The GameDay crew talks Fournette, Coker and what makes the Alabama rivalry with LSU so specialBy Tyler Waldrep | 11/06/2015 2:33pm
Rece Davis, along with other ESPN announcers, stopped in Tuscaloosa for ESPN College Gameday. CW | Layton Dudley
There might not be a bigger game in college football than Alabama-LSU.
ESPN’s “College GameDay” has been present for four of the last five times these teams faced off in the regular season. Rece Davis said the rivalry has evolved since he was in school.
“Both teams have rivals that are more historic,” Davis said. “They have rivals that perhaps are more bitter, but since Nick Saban got to Alabama there’s no rivalry in college football that’s been more significant.”
Davis said he doesn’t expect Alabama’s defense to completely shut down LSU’s Leonard Fournette. Davis usually gets physically ill when a college running back is mentioned in the same breath as Herschel Walker, Bo Jackson and Barry Sanders. He said Fournette is not at that level, but he’s close.
“He’s a terrific runner,” Davis said. “He strikes fear into opposing and every time he touches the ball, and I think he’s one of those rare guys at running back that every time he gets it you kind of lean forward to see what’s going to happen next.”
Davis has also been impressed by running back Derrick Henry this season. Davis said Alabama’s offensive line will need to play better on Saturday if Henry is going to live up to his potential.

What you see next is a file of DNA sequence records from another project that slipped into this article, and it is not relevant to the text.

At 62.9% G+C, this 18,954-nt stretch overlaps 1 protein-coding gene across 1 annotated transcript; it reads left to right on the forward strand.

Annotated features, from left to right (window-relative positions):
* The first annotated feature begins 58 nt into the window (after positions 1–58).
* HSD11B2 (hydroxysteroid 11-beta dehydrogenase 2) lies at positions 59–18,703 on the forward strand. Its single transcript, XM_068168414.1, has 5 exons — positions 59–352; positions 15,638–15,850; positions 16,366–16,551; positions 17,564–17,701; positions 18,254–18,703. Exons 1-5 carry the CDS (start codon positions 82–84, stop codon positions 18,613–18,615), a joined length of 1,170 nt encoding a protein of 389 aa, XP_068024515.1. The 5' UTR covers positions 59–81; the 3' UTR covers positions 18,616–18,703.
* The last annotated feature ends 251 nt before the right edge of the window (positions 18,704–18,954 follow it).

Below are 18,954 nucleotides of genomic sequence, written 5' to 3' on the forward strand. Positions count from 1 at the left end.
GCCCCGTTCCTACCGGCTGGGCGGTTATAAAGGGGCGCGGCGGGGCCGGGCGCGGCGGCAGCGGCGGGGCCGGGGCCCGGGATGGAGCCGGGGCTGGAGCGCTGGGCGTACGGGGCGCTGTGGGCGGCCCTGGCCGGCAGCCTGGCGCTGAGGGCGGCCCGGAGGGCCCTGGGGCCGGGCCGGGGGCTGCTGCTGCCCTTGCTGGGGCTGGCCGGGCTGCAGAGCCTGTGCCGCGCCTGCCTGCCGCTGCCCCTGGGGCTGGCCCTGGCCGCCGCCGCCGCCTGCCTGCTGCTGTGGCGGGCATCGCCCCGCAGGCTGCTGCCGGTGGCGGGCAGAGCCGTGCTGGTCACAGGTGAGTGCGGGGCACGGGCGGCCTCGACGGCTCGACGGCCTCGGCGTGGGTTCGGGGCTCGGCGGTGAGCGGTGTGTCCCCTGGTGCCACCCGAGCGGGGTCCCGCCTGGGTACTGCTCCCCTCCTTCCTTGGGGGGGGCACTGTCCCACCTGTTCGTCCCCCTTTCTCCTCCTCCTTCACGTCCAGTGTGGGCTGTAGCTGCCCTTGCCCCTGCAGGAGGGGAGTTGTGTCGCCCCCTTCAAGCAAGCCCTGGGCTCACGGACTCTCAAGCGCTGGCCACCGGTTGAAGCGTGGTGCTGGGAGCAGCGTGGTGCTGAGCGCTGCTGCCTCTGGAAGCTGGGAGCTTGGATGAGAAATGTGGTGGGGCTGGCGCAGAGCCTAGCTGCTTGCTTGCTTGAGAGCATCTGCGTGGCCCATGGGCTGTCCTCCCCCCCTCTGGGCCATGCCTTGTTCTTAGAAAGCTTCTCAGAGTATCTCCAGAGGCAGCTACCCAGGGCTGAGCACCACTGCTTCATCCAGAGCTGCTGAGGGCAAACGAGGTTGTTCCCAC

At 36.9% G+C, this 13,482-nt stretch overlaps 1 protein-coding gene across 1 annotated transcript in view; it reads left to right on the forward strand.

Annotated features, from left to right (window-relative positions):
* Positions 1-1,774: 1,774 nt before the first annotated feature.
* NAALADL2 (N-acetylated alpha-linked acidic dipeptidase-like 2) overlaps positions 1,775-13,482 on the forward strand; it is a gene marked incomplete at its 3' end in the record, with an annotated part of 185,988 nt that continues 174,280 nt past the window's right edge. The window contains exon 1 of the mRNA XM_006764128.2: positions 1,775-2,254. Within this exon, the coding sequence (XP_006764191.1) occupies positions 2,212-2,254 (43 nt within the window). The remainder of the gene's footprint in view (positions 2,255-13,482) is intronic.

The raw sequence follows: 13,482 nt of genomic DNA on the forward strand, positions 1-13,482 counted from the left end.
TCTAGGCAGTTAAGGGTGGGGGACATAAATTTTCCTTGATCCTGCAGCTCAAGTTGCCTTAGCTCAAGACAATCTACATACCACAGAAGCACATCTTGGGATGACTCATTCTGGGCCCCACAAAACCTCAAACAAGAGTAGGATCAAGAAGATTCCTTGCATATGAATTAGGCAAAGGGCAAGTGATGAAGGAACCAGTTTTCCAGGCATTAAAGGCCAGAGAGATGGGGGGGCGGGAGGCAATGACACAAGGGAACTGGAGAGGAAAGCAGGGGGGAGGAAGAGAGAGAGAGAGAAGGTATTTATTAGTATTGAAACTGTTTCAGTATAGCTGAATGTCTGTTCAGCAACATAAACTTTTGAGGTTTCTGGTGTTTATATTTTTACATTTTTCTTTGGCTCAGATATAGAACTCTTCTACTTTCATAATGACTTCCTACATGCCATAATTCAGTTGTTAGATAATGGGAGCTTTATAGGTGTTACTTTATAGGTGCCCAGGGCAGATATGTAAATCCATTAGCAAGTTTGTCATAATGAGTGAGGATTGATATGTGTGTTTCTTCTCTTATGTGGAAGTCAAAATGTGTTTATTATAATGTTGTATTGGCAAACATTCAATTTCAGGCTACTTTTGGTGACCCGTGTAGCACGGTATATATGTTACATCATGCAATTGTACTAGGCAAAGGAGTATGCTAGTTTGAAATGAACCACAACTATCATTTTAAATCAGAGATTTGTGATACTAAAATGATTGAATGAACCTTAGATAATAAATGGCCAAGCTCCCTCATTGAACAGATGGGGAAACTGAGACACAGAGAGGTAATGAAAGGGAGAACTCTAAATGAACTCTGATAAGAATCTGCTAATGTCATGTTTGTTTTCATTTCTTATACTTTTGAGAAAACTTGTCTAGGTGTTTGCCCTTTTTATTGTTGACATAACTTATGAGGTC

“Alabama has to let Derrick Henry get started,” Davis said. “He’s not a Mark Ingram type back [where] you get penetration in the backfield and Mark gives you a quick jump cut and he’s out of the way.”
As talented as the running backs are Davis said he will be watching the quarterbacks on Saturday night. Quarterback guru George Whitfield said both Jake Coker and Brandon Harris have improved immensely this season.
“I think Coker has just overcome so much early,” Whitfield said. “People forget, yeah he’s an upperclassmen, but he’s still pretty green cause this is his first year starting.”
Whitfield said both quarterbacks will need to play within their systems. Neither quarterback is the star of his team, but both guys belong in the top half of the conference when it’s time to rank the SEC’s quarterbacks.
Whitfield describes Coker’s first few outings ad “hold on to the seatbelt” games, but he is impressed with how Coker has settled down. Coker will need to remain focused when he faces No. 2 LSU.
“This is the defacto quarterfinal for the national championship every year,” he said. “Punting’s okay, but turnovers are not.”